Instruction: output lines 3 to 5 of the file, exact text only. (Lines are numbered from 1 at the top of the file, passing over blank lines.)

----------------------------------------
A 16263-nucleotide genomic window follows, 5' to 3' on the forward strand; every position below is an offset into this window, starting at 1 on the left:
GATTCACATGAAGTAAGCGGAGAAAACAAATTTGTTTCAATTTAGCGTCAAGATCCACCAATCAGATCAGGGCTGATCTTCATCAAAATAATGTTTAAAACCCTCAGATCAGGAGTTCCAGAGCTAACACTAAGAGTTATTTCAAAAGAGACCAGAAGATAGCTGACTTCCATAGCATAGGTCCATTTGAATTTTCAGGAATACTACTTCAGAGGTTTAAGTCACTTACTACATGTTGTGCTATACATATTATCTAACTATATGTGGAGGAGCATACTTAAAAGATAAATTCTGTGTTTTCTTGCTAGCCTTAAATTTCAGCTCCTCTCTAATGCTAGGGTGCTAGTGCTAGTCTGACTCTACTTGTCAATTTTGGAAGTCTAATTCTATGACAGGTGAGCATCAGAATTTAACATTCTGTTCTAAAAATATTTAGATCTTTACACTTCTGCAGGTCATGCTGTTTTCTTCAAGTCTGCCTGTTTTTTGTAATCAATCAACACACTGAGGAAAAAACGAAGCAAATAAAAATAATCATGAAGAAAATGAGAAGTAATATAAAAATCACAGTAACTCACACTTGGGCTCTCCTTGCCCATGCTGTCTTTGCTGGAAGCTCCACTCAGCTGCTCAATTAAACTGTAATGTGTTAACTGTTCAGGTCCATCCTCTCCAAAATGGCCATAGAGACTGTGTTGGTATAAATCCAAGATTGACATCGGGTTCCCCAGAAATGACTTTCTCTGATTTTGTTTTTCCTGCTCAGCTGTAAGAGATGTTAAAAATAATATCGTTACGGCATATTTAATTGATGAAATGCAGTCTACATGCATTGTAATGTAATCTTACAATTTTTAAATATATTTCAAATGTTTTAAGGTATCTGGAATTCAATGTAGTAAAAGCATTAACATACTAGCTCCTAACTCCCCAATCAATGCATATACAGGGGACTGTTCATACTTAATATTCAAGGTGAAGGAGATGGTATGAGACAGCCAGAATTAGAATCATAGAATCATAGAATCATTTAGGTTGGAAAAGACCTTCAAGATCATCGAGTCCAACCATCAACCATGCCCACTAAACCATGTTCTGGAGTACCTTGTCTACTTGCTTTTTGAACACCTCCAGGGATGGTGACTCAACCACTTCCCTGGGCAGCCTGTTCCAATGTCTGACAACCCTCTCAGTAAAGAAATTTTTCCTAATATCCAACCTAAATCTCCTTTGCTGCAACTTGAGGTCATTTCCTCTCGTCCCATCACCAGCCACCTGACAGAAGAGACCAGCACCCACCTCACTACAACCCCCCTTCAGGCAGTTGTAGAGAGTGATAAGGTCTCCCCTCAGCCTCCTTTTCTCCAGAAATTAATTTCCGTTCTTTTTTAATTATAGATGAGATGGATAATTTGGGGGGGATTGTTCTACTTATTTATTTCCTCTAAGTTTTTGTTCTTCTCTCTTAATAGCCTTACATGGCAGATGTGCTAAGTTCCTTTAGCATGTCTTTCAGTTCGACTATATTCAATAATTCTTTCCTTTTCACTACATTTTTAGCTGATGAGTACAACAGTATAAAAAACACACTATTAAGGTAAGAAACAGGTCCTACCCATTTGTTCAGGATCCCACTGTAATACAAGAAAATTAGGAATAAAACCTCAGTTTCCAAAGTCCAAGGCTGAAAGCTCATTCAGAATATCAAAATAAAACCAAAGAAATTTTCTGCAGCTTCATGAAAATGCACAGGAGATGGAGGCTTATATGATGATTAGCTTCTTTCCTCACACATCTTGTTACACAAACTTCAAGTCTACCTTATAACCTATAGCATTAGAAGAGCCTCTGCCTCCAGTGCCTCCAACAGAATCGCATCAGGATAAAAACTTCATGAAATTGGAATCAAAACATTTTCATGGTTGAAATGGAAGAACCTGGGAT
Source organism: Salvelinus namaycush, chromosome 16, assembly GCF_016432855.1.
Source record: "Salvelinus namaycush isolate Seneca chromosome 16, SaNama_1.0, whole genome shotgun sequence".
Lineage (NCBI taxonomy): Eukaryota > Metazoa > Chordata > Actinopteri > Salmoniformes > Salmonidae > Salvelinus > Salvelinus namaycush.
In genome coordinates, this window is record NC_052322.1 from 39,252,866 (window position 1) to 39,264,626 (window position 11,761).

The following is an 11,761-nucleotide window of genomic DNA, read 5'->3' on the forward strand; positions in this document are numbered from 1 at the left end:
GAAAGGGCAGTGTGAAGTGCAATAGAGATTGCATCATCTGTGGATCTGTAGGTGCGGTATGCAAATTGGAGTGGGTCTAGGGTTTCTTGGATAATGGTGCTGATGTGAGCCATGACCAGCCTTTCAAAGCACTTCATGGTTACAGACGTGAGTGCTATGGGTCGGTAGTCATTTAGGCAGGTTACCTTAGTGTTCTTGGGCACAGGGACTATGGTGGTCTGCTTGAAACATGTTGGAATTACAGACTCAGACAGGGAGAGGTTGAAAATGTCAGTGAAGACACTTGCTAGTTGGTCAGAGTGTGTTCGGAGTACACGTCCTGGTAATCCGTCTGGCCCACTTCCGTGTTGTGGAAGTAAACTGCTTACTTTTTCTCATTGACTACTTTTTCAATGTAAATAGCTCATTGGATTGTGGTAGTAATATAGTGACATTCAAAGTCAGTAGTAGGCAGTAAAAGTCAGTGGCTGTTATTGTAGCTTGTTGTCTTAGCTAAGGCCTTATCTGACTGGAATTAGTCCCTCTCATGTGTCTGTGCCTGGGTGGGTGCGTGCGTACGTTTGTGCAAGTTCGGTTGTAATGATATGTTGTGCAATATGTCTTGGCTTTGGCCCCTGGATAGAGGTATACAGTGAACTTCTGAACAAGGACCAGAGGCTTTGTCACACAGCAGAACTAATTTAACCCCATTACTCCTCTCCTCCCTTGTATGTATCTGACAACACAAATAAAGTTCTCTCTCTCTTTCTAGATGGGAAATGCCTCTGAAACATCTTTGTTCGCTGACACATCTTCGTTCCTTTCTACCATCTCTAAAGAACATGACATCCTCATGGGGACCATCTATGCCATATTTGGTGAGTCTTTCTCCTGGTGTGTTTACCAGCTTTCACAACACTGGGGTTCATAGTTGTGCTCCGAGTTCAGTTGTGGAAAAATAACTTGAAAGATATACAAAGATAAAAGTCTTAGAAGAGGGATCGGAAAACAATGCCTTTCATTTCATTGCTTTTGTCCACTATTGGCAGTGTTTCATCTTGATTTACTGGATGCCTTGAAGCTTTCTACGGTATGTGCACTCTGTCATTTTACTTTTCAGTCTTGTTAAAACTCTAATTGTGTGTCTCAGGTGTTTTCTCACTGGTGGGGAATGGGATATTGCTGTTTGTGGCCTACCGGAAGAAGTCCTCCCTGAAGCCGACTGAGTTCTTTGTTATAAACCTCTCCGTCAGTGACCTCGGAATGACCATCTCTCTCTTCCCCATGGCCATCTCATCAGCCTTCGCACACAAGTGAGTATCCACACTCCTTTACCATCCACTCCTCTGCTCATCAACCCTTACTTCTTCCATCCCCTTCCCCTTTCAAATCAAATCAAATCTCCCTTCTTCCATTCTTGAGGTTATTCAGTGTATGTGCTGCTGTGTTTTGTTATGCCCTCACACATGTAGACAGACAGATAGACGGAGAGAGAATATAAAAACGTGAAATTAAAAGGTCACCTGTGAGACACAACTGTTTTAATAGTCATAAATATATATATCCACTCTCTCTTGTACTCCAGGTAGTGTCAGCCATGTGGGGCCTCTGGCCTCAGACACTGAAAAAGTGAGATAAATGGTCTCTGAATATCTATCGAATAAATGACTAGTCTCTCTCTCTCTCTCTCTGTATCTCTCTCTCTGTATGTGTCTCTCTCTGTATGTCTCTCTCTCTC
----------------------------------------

Source organism: Salvelinus namaycush, chromosome 16, assembly GCF_016432855.1.
Source record: "Salvelinus namaycush isolate Seneca chromosome 16, SaNama_1.0, whole genome shotgun sequence".
Lineage (NCBI taxonomy): Eukaryota > Metazoa > Chordata > Actinopteri > Salmoniformes > Salmonidae > Salvelinus > Salvelinus namaycush.